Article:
After earning a landscape degree at West Virginia University, Doug Myslinski entered the golf course industry though the construction discipline with the highly respected Wadsworth Golf Construction Company. He built his first course, Diamond Run Golf Course in Pennsylvania, with Gary Player. He became senior designer for Jacobson Golf Course Design and created Thornberry Creek Country Club, Hunters Glen, the Club at Strawberry Creek, The Broadlands, and Morningstar Golf Club in Wisconsin, and Vista Links in Virginia.
One of the most important things I’ve learned in business is a moral lesson: one truly should never judge a person by a first impression.
I was in the Kansas City Airport with Rick Jacobson after an all-day site visit, awaiting a flight back to Chicago. Before we went to the gate, Rick and I, exhausted, sat down for a quick bite to eat in the airport bar, an outdated sports memorabilia shrine and eatery.
We overheard a couple sitting next to us. They sounded similar to the old television series couple Edith & Archie Bunker, except this Archie didn’t say much. The woman must have asked her husband twenty questions, answered them, elaborated on them, and then rephrased them in a twenty-second span. The husband said not one word, nor did he need to.
I don’t remember too much about the one-sided tongue lashing, but I do recall her asking if he took his ten medications (many of which, I speculated, had to be taken as a direct consequence of her). She was afraid maybe his food was too spicy or maybe he wouldn’t digest it well or maybe the bread was too starchy and stale. I’m sure she truly loved this man, but the only thing Rick and I thought was that he must be a glutton for punishment.
We finally boarded our plane. Rick and I wearily slithered into our assigned seats, which were rows apart. I closed my eyes for about ten seconds, when I opened them to see a sight which couldn’t have been worse had Albert Pujols been hitting me in the forehead with a baseball bat full of five-inch nails. It was the wife! And guess what seat she had?
Within the first ten seconds she’d given me–her new seatmate–countless questions, comments, suggestions, and orders.
I am normally the lucky one that gets the open seat next to me. Not this time! I had no choice but to engage in a conversation, as every trick in the book seemed to bounce off this woman like a rubber ball on concrete. I even tried the old “turn my back to look out the window and act like I’m looking at something interesting on the tarmac” trick, but this lady was determined!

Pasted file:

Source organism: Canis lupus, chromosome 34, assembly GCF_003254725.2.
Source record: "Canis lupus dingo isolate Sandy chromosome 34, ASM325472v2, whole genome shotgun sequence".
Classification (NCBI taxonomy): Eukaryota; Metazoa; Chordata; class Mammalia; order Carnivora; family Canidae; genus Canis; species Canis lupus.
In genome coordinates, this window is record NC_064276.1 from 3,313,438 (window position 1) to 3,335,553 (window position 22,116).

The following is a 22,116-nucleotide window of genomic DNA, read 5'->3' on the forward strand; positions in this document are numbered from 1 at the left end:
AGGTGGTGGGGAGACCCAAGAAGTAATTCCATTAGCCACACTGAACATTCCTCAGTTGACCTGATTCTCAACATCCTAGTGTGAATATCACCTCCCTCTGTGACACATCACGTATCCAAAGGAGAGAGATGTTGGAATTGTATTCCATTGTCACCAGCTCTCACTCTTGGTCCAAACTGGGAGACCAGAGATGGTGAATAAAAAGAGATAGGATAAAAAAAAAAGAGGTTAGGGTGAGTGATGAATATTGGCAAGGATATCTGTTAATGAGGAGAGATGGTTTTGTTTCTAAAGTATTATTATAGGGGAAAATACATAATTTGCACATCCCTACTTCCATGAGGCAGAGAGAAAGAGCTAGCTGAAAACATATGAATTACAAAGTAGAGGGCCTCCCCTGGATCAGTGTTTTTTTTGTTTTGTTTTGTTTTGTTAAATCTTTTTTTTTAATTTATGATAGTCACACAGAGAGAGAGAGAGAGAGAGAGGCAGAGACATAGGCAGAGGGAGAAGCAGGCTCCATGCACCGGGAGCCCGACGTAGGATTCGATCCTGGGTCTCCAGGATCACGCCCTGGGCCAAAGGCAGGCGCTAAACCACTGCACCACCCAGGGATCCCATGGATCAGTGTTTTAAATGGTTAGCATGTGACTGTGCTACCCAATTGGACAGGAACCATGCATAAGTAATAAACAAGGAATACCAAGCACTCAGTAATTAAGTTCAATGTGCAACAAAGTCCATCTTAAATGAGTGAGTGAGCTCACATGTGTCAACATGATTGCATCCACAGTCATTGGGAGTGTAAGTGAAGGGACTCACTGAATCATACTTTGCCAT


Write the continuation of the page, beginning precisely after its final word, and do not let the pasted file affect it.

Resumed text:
She told me she was of Jewish faith and heritage. Her youth had been spent in a small village with her brother and parents, but her dad was a soldier in World War II – he fought all over Europe.
“We did not hear from my father for several years during the war,” she said. “When we finally received news, it was word that my father has been killed in battle.”
She was a young, Jewish teenager when, during the war, German troops attacked her village and captured her, her mom, and her brother.
“I was aware of my fate then they took me. The soldiers separated my brother and me from our mother. It was the last time we ever saw my mother.”
The woman went on to tell me that she and her brother were locked in a room with many other Jews for several weeks, where she waited for what she feared would be their death. They were given very little food and almost no water, and there was just enough room to sit down in the extremely crowded space.
“My brother and I survived only on fear and our hope to, somehow, escape,” she told me. “My brother finally reached a breaking point and decided he had to do something. He kissed me goodbye and slipped by the German guard as he opened the door. I heard commotion and chaos, and could only pray.”
So many bad things happened to this young girl during the war that she could not have possibly anticipated what happened next. “I knew a bit of German. Each day I would say a word or two to the guard. One day I asked the guard to set me free. To my surprise, he slid the door open a bit and turned his back,” she told me. “I don’t’ know if he was tired of hearing me cry, or he felt sorry for me, or maybe he respected the fact I spoke German, but I went through the door and didn’t look back.”
The problem was that her home and city were destroyed, her mother and father were dead, and she did not know if her brother had survived his escape attempt. She had escaped to the shocking sadness of no one and nowhere.
The army helped her find a foster home where she grew up and awaited the end of the war. She did not mention much about it, so I could only imagine it did not bring her any joy to discuss it. She did say that she received some type of education, got a job, and managed to meet her husband. As soon as they could, they moved to the United States in hopes of living a better life – and they found it.
“Two years ago,” she continued, “I received a letter from my brother! Can you believe he’d survived and somehow managed to find me in America?”
She was tying to get him documentation so he could move to the U.S. I sure wish I could have been there for that reunion.
So my story is really not about the game of golf, but had I not been with Rick in Kansas City making a construction visit, my life would not have been changed by someone I originally thought was going to make that airplane trip the worst ever. Instead, she made it the best!